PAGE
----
Planning a Trip to Golden Gate Park?

by Jack

( Picture on left is a clue what what you need to bring to see the Academy of Sciences)

Lets say you have a family of three, Mom, Dad and Junior and you want to take a little day trip to San Francisco’s Academy of Sciences in Golden Gate Park.  This is a heavily subsidized state park, so you might expect that after all the fees and taxes you pay every year that the good ol’ state of California might give you a deal on the ticket price when you go to see our people’s museum, right? Well, if that’s what you thought, then you would be disappointed. Admission is $35 per adult! $25 for a child! If you go to the planetarium that’s extra. And if you stop in at the museum’s cafeteria for lunch, you will be lucky to get out the door for less than $50. Now add up bridge tolls, mileage cost and it all totals up to somewhere around $220 bucks for your day trip.

If you are in the middle income and under range it’s safe to say that there are very few families that can afford this educational visit. And what about those of us in retirement and living on social security? Well Bunky, chances are you’re not going, because you can’t afford it. Given their pricey food menu and pricier tickets, you might think this “public” park was made strictly for the pleasure of the rich folks.   Isn’t it ironic that our elite liberals in Sacramento  and San Francisco would do that to the blue collar folks and the impoverished elderly that usually vote democrat?

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16 Responses to Planning a Trip to Golden Gate Park?

  1. Libby says:

    Does the phrase “Prop 13” ring a bell, you damnable doofus !?

    It’s been $100 for a family of four for 30 years !!! And now it’s $120?

    Surprise, surprise.

    Just … go away.

    • Joe says:

      He said $220. Can’t you read?

      So Captain Jack is supposed to go away from his own blog?

      That’s rich. You barge into this place and tell the proprietor to go away after calling him damnable and a doofus.

    • Pie Guevara says:

      Too funny! Libby blames Proposition 13 for how progressive nitwits in San Francisco run (er, ruin) that city and then tells Jack to leave his own blog! To paraphrase Gertrude Stein —

      A troll is a troll is a troll
      or
      An ass is an ass is an ass
      or
      A clown is a clown is a clown

      But Libby is all three …
      A troll is an ass is a clown

    • Pie Guevara says:

      Speaking of Proposition 13, how is it that this bill has never been repealed by the progressive scum who own and run this state lock, stock and barrel? Eh Libby? Perhaps the troll who is an ass who is a clown who is a paradigm of progressive scum can shed some light.

  2. Tina says:

    Jack it’s a sad state of affairs. Same goes for sports, Disneyland or even the the movies.

    When prop 13 became law with nearly 2/3rds of the vote we were relieved. If it hadn’t passed our property tax bill was set to overcome our house payment. We were going to have to sell our house. A lot of people all over California already had:

    Those who have owned their homes for a while, easily see the value of Proposition 13. Many of us remember that before Proposition 13 the average property tax rate in California was three percent of assessed value and there was no limit on annual increases.

    In those days, if a house on your block sold for much more than you paid for your house, you shuddered in fear when you received your next property tax bill. Chances are, your new taxes would be based on what your new neighbor was willing to pay for his home. Things got so bad in the late 1970s that people were actually losing their homes because of uncontrolled tax increases.

    Thanks to Howard Jarvis, Paul Gann and Proposition 13, the assessment rate is now only one percent for all California property and annual tax increases are limited to no more than two percent. When property is sold it is then reassessed at market value, but the rate remains at one percent and the new owner is then protected by the two percent cap on annual increases.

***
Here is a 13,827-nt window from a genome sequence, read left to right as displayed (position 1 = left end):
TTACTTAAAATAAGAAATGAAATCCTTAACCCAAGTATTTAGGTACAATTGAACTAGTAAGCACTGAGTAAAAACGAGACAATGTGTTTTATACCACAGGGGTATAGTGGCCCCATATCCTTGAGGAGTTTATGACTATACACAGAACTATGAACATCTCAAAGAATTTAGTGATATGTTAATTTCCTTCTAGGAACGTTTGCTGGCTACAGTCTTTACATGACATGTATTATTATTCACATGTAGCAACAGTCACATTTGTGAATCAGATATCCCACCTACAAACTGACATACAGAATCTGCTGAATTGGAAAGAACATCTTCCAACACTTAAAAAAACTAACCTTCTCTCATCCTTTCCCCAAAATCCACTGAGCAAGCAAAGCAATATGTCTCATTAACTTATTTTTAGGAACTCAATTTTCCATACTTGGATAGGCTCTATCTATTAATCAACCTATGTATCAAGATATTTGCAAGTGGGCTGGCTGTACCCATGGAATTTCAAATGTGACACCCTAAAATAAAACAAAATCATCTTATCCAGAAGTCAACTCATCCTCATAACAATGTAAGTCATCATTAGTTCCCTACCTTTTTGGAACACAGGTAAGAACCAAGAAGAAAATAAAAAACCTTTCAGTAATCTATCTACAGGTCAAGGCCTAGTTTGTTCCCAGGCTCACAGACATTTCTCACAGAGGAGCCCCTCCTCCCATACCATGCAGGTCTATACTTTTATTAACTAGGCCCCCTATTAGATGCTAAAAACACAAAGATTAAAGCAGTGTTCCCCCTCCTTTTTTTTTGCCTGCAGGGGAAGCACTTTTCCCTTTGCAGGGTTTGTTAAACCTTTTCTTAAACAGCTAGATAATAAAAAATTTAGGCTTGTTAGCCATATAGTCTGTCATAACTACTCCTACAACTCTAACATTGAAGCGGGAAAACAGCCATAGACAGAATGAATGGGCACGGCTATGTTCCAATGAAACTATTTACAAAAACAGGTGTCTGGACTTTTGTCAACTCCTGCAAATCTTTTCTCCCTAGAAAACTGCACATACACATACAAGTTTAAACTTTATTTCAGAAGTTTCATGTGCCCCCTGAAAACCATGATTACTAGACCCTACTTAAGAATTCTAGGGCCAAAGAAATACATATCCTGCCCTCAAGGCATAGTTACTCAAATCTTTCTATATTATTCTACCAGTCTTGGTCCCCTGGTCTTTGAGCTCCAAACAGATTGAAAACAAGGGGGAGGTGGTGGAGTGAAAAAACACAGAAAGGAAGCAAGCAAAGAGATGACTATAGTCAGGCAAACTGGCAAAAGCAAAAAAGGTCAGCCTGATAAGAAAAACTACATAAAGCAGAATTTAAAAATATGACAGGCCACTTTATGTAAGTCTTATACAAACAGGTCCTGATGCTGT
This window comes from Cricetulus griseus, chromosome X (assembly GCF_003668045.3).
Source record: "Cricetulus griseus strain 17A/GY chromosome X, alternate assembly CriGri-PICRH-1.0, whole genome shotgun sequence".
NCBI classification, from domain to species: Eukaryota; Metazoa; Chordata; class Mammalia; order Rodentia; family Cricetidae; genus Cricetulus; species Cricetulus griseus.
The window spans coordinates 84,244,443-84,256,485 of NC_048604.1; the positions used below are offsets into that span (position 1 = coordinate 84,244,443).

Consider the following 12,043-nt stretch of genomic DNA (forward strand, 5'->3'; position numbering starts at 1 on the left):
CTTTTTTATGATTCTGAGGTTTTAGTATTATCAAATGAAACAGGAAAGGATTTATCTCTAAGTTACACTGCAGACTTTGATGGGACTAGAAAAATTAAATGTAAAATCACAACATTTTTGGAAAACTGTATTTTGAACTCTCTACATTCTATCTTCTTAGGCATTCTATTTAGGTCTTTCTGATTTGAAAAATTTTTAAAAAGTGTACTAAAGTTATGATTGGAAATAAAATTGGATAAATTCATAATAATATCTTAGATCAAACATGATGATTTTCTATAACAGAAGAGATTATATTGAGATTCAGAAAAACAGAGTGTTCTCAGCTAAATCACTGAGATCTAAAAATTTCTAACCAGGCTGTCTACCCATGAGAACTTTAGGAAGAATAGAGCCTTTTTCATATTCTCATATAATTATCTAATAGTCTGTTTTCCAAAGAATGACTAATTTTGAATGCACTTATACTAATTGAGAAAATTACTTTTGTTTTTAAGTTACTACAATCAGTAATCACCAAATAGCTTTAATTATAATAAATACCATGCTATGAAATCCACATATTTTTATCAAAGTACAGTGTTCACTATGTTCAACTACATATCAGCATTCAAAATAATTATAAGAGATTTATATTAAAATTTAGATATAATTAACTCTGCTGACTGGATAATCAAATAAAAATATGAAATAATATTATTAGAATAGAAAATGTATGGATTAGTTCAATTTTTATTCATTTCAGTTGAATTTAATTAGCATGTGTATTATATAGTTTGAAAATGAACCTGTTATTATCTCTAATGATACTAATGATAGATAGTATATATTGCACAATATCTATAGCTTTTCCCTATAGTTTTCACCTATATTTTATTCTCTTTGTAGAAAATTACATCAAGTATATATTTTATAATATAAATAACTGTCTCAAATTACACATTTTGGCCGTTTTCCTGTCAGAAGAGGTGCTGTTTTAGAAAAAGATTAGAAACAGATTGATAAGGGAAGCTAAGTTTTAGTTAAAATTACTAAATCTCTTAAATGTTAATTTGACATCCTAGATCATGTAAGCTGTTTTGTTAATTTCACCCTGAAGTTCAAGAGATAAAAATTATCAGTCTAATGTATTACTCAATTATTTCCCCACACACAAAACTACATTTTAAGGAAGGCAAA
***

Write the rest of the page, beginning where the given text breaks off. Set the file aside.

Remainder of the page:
Can you imagine what property taxes would be like today, on top of our state tax and sales tax were it not for prop 13? If you’re not sure think about the state pension fund that’s a bust. And before you scoff at what I’m saying consider this Forbes article from January last year:

    How’s your 401(k) doing? If you have stocks in it, not well.

    How are government pensioners doing? Fabulously well, some of them. A database of pensions maintained by the Empire Center for Public Policy, a fiscal watchdog in Albany, shows firefighters retiring on up to $284,000 a year.

    How are taxpayers faring? Badly. A survey published Jan. 15 by Moody’s says that state pension funds are $1.3 trillion underwater, a number up slightly from the year before. The bond raters don’t have a complete picture of municipal pensions, but they do have a 2013 total for 50 large cities: $435 billion missing from the till.

    The scary thing about the Moody’s state report is that its numbers are for the 2014 fiscal year, meaning a valuation date of June 30, 2014 for most states. Over the preceding 12 months, pension portfolios averaged a 16% return. You’d expect that with such gains the deficit would shrink. It didn’t. Rising obligations swamped that bull market.

    Governments don’t spend our money well and they certainly don’t spend it to benefit the average private sector worker or business owner. California is one of the worst. The situation with Oroville Dam is a great example, especially when you consider “Jerry’s Folly,” that costly widdle twain to nowheya soon:

    The bullet train idea was floated on a blustery gust of political promises in 2008, when proponents put the high-speed rail to the state’s voters in the form of a $10 billion bond issue to pay for its initial costs.

    With hard-hit voters then suffering from the worst of the financial crisis, they fell for pledges of high-paying jobs and an ultrafast, low-cost train that would speed passengers from the San Francisco Bay Area to Los Angeles in a mere two hours and 40 minutes.

    The proposal passed. But as the scale of deception behind the project has become known, it has been hit by a series of legal and environmental challenges. Even so, California has already committed to spending more than the $10 billion bond amount, and taxpayers are on the hook. It’s a runaway train.